> standard for morality has little relevance to the value of the
> subjective morality accepted, in fact, I believe that one has to be
> careful when one believes that one's subjective morality is somehow
> more privileged. It may be comforting to some but it may be quite
> costly to society.
>
>
>
>
>
> On Mon, Apr 28, 2008 at 3:37 AM, George Murphy <gmurphy@raex.com> wrote:
> > You persist in avoiding the real issue - as do Dawkins & the other soft
> > atheists. Christians (to limit believers to them for know) believe that
> > there is a standard of morality which has its source beyond the world &
> that
> > they have been given some insight into it, primarily in Jesus Christ.
> > Atheists believe - at least if their claims have any consistency and
> depth -
> > that there is and can be no such standard.
> >
> > I realize that I am repeating the same point I've made before but that
> is
> > because you keep avoiding it - whether deliberately or nott I don't
> know. If
> > you continue to do so I'll end the conversation.
> >
> >
> > Shalom
> > George
> > http://web.raex.com/~gmurphy/
> >
> > ----- Original Message ----- From: "PvM" <pvm.pandas@gmail.com>
> > To: "George Murphy" <gmurphy@raex.com>
> > Cc: <asa@calvin.edu>
> > Sent: Sunday, April 27, 2008 11:35 PM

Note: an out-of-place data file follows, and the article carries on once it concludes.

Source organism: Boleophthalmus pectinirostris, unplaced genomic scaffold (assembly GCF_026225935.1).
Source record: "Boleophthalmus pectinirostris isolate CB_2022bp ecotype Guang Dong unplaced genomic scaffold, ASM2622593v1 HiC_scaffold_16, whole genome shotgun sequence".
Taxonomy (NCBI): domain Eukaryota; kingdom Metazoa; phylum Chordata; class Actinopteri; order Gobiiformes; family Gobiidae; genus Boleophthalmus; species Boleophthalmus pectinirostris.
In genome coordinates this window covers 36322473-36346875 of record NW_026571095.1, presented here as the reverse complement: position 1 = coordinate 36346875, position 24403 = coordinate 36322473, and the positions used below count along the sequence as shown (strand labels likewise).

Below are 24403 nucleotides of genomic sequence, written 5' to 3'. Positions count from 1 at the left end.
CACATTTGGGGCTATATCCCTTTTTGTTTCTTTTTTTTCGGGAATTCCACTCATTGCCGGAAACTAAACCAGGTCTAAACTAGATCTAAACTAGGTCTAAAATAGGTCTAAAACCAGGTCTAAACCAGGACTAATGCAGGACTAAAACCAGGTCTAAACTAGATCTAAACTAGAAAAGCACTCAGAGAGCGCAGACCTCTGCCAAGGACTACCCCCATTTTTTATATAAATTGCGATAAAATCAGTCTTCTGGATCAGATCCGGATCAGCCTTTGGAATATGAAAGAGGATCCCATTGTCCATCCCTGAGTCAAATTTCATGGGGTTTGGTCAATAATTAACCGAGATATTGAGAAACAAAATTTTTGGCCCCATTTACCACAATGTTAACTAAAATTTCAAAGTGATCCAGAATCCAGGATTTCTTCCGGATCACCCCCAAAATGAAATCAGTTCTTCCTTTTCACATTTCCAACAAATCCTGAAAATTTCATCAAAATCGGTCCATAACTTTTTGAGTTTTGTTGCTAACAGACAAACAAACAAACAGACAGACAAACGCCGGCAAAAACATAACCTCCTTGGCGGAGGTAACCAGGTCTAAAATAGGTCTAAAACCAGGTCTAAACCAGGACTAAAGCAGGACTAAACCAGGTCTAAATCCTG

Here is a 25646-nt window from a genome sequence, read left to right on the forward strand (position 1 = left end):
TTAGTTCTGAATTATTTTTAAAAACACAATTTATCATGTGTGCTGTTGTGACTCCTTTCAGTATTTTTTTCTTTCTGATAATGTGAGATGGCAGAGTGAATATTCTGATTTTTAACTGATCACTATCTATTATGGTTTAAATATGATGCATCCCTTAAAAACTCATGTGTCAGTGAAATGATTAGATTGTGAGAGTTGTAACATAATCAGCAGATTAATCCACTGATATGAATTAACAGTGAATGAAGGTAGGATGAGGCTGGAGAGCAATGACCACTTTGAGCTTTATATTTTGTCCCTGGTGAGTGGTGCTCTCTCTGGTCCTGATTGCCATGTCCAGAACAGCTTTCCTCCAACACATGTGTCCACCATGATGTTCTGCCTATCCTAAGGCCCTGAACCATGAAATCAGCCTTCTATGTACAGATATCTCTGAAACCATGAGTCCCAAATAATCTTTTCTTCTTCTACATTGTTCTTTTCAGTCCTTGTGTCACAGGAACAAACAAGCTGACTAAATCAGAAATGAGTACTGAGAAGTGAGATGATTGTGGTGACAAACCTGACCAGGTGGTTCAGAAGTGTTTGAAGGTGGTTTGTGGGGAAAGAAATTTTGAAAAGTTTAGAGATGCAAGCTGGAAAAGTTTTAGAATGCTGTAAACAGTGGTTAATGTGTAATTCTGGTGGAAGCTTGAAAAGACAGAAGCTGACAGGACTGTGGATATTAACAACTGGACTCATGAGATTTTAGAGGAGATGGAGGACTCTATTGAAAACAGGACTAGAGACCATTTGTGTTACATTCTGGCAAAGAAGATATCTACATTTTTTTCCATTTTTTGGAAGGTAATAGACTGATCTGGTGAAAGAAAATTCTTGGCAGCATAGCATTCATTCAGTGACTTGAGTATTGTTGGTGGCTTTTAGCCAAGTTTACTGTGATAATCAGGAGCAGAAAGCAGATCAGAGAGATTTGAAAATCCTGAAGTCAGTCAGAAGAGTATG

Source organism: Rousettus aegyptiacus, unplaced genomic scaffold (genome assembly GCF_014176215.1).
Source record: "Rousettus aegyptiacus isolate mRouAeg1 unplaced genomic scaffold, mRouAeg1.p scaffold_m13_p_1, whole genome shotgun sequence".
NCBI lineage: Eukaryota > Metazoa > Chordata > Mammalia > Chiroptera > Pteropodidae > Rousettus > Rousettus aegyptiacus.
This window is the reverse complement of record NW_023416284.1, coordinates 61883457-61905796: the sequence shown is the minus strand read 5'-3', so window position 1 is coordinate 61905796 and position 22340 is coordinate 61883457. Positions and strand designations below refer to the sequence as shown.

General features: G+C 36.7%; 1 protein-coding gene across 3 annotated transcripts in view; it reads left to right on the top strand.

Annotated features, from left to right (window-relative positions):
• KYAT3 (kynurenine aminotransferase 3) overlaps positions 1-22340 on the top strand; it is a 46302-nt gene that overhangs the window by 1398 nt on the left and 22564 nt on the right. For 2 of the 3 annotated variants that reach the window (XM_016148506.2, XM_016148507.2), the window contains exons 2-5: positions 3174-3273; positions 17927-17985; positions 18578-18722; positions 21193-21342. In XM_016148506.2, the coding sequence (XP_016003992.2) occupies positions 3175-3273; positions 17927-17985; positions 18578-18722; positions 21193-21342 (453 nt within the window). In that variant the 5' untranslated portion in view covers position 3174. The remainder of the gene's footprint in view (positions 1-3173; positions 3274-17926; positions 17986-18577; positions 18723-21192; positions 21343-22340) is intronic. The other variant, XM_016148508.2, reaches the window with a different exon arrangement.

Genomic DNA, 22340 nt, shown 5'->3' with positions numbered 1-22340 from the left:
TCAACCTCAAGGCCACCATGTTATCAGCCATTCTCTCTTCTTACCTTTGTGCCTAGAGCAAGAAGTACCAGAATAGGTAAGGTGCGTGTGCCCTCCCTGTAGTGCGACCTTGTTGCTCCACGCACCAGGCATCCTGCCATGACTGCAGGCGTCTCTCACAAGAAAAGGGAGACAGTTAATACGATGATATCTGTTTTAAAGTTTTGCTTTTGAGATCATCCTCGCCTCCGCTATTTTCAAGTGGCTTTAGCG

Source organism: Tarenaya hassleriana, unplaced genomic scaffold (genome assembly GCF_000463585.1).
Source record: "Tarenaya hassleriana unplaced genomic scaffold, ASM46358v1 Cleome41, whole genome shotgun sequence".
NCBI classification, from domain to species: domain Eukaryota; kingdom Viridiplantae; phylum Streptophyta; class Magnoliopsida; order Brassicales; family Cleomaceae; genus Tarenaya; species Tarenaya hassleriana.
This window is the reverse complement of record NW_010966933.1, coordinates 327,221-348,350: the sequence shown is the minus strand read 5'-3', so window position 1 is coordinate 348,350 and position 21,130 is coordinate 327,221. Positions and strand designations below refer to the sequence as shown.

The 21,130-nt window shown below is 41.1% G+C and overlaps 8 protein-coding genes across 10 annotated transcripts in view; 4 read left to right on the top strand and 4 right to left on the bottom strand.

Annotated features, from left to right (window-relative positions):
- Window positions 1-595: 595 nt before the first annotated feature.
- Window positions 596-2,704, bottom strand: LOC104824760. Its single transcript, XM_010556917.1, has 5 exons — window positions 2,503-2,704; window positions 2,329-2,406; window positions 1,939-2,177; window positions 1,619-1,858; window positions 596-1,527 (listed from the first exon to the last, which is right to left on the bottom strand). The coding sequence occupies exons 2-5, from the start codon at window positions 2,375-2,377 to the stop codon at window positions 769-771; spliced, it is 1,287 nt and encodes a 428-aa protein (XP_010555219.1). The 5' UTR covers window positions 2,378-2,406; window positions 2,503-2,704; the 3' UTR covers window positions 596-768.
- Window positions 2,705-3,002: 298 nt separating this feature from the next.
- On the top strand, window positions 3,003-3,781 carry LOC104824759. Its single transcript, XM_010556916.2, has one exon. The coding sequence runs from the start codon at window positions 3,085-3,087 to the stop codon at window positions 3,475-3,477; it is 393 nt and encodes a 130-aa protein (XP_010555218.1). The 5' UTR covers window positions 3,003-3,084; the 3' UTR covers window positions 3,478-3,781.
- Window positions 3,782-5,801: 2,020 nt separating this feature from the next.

> >
> >
> > Subject: Re: [asa] Expelled
> >
> >
> >
> > > What's the difference between the two cases. Why should a Christian
> > > adhere to society's interpretation of God's word when he finds support
> > > for a different moral standard in the Bible? There is similarly no
> > > compelling reason that suggests that a Christian is in a more
> > > privileged situation. Both have no more or less reason to accept or
> > > reject standards of morality. That Christians 'know' that God
> > > presumably has a set of standards of morality is of no real help to
> > > the Christian in deciding what morality is the correct one.
> > >
> > > On Sun, Apr 27, 2008 at 2:46 PM, George Murphy <gmurphy@raex.com>
> wrote:
> > >
> > > > Serious atheists don't just lack access to a standard of morality.
> They
> > > > know that there is no such standard unless they invent one for
> > themselves. &
> > > > they know that there is no reason why the standard they invent
> should
> > have
> > > > any resemblance to current moral standards developed largely through
> > > > religious traditions. E.g., there is no reason why any sort of
> respect
> > for
> > > > the welfare of other people beyond matters of self interest should
> be
> > > > maintained. & recognizing that morality is a product of evolution
> in
> > whole
> > > > or in part doesn't provide a solution. So morality has evolved to a
> > certain
> > > > point. So what? Why should a person who's realized that adhere to
> that
> > > > product?
> > > >
> > > > & playing the "So's your old man card" is no answer.
> > > >
> > > >
> > > > Shalom
> > > > George
> > > > http://web.raex.com/~gmurphy/
> > > >
> > > > ----- Original Message ----- From: "PvM" <pvm.pandas@gmail.com>
> > > > To: "George Murphy" <gmurphy@raex.com>
> > > > Cc: <asa@calvin.edu>
> > > > Sent: Sunday, April 27, 2008 5:32 PM
> > > >
> > > >
> > > > Subject: Re: [asa] Expelled
> > > >
> > > >
> > > >
> > > > > And what does this gain us? Knowing that there is something we may